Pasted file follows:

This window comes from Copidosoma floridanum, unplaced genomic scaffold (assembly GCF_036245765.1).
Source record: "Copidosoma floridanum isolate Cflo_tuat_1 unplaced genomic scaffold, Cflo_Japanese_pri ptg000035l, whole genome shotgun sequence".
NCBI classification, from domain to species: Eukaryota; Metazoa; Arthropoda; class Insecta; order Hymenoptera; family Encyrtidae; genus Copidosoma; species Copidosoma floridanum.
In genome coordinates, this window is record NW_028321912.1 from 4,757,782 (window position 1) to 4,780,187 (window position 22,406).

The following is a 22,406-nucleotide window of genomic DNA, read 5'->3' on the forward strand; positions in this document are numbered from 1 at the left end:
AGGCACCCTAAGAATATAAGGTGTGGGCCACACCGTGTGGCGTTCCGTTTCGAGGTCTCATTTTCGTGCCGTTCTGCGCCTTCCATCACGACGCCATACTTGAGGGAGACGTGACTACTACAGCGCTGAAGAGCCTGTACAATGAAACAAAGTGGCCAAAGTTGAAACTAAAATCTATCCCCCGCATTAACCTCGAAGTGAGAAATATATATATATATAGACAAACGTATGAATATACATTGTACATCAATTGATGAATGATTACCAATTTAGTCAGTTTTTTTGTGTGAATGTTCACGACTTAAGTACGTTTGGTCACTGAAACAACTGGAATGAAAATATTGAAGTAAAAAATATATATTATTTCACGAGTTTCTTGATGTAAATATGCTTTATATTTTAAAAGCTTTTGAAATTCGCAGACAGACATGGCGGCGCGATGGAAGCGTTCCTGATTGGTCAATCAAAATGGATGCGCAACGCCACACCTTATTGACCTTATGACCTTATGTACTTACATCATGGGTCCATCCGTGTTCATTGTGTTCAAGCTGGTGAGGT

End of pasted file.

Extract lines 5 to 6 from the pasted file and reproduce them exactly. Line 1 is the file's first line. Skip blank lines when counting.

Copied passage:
The following is a 22,406-nucleotide window of genomic DNA, read 5'->3' on the forward strand; positions in this document are numbered from 1 at the left end:
AGGCACCCTAAGAATATAAGGTGTGGGCCACACCGTGTGGCGTTCCGTTTCGAGGTCTCATTTTCGTGCCGTTCTGCGCCTTCCATCACGACGCCATACTTGAGGGAGACGTGACTACTACAGCGCTGAAGAGCCTGTACAATGAAACAAAGTGGCCAAAGTTGAAACTAAAATCTATCCCCCGCATTAACCTCGAAGTGAGAAATATATATATATATAGACAAACGTATGAATATACATTGTACATCAATTGATGAATGATTACCAATTTAGTCAGTTTTTTTGTGTGAATGTTCACGACTTAAGTACGTTTGGTCACTGAAACAACTGGAATGAAAATATTGAAGTAAAAAATATATATTATTTCACGAGTTTCTTGATGTAAATATGCTTTATATTTTAAAAGCTTTTGAAATTCGCAGACAGACATGGCGGCGCGATGGAAGCGTTCCTGATTGGTCAATCAAAATGGATGCGCAACGCCACACCTTATTGACCTTATGACCTTATGTACTTACATCATGGGTCCATCCGTGTTCATTGTGTTCAAGCTGGTGAGGT